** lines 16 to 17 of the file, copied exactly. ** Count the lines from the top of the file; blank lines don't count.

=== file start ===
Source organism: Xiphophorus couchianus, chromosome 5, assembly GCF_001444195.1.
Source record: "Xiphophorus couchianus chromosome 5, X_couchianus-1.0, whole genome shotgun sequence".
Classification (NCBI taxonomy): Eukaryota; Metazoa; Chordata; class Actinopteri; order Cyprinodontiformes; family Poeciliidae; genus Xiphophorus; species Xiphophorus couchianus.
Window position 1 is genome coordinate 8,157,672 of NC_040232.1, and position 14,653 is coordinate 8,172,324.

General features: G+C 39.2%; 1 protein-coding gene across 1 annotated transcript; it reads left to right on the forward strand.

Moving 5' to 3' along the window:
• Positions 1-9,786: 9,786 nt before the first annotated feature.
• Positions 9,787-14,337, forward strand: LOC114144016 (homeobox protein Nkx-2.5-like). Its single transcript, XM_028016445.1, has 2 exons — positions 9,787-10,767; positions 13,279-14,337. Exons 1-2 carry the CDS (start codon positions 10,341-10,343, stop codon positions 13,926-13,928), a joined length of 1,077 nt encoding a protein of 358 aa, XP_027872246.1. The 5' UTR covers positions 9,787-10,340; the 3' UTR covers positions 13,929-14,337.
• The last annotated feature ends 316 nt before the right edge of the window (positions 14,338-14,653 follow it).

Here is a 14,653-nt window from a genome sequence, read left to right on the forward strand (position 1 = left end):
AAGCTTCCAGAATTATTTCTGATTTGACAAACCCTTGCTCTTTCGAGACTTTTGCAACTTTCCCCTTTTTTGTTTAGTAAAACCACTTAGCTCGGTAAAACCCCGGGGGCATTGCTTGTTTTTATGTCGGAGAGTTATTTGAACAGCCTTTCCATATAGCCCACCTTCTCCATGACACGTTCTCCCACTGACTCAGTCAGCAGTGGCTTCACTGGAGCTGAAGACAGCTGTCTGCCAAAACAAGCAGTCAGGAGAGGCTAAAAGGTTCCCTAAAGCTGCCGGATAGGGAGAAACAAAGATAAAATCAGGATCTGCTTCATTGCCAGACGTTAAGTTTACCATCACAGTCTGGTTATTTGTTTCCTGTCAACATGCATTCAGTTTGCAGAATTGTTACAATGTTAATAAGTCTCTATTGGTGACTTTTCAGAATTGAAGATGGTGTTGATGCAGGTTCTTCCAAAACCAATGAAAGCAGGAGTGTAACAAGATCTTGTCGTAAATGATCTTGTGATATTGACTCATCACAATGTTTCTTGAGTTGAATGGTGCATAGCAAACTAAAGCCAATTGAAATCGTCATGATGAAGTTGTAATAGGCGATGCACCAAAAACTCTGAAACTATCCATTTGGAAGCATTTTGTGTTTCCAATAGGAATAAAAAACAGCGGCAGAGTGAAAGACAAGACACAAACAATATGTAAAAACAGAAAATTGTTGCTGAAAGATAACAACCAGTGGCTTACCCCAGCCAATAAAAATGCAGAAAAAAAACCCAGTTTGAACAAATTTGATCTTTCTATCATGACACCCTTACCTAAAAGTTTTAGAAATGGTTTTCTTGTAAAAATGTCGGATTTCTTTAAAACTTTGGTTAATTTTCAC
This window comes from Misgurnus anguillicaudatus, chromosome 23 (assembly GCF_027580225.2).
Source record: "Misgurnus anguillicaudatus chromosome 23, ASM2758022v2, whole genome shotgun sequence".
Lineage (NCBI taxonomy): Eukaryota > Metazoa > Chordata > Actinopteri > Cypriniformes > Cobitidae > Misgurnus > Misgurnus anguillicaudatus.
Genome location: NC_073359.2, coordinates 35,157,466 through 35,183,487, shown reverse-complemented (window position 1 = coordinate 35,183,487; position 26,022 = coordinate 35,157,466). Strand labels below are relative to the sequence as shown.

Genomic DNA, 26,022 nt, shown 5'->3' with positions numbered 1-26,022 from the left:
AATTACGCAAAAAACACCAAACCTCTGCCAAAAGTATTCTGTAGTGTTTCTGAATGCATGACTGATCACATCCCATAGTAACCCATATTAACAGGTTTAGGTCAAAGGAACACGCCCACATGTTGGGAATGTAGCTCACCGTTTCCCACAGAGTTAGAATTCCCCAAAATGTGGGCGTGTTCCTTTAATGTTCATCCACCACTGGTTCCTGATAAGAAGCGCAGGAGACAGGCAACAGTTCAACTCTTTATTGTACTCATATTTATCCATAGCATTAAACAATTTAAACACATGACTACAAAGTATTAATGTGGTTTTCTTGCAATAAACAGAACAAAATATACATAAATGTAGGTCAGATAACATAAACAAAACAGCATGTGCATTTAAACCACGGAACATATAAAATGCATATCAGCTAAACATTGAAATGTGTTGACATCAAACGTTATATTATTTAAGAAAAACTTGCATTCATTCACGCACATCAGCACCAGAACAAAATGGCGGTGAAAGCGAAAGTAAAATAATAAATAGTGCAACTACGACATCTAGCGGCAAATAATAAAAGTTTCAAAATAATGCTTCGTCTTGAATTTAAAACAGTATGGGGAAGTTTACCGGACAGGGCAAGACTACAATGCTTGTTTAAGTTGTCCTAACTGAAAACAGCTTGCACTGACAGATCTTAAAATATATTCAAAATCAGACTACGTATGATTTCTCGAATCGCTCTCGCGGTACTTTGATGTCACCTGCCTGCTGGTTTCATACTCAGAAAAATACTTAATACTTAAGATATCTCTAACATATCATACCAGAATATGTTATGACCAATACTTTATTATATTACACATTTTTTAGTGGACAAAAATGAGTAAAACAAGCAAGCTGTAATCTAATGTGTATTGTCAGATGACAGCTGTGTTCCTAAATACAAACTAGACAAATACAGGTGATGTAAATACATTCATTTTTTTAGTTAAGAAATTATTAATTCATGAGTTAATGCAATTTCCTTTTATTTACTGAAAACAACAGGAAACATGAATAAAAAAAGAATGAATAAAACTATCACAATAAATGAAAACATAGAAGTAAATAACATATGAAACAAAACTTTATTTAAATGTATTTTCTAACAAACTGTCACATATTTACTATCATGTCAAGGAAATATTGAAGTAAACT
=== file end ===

Genomic DNA, 26,022 nt, shown 5'->3' with positions numbered 1-26,022 from the left:
AATTACGCAAAAAACACCAAACCTCTGCCAAAAGTATTCTGTAGTGTTTCTGAATGCATGACTGATCACATCCCATAGTAACCCATATTAACAGGTTTAGGTCAAAGGAACACGCCCACATGTTGGGAATGTAGCTCACCGTTTCCCACAGAGTTAGAATTCCCCAAAATGTGGGCGTGTTCCTTTAATGTTCATCCACCACTGGTTCCTGATAAGAAGCGCAGGAGACAGGCAACAGTTCAACTCTTTATTGTACTCATATTTATCCATAGCATTAAACAATTTAAACACATGACTACAAAGTATTAATGTGGTTTTCTTGCAATAAACAGAACAAAATATACATAAATGTAGGTCAGATAACATAAACAAAACAGCATGTGCATTTAAACCACGGAACATATAAAATGCATATCAGCTAAACATTGAAATGTGTTGACATCAAACGTTATATTATTTAAGAAAAACTTGCATTCATTCACGCACATCAGCACCAGAACAAAATGGCGGTGAAAGCGAAAGTAAAATAATAAATAGTGCAACTACGACATCTAGCGGCAAATAATAAAAGTTTCAAAATAATGCTTCGTCTTGAATTTAAAACAGTATGGGGAAGTTTACCGGACAGGGCAAGACTACAATGCTTGTTTAAGTTGTCCTAACTGAAAACAGCTTGCACTGACAGATCTTAAAATATATTCAAAATCAGACTACGTATGATTTCTCGAATCGCTCTCGCGGTACTTTGATGTCACCTGCCTGCTGGTTTCATACTCAGAAAAATACTTAATACTTAAGATATCTCTAACATATCATACCAGAATATGTTATGACCAATACTTTATTATATTACACATTTTTTAGTGGACAAAAATGAGTAAAACAAGCAAGCTGTAATCTAATGTGTATTGTCAGATGACAGCTGTGTTCCTAAATACAAACTAGACAAATACAGGTGATGTAAATACATTCATTTTTTTAGTTAAGAAATTATTAATTCATGAGTTAATGCAATTTCCTTTTATTTACTGAAAACAACAGGAAACATGAATAAAAAAAGAATGAATAAAACTATCACAATAAATGAAAACATAGAAGTAAATAACATATGAAACAAAACTTTATTTAAATGTATTTTCTAACAAACTGTCACATATTTACTATCATGTCAAGGAAATATTGAAGTAAACT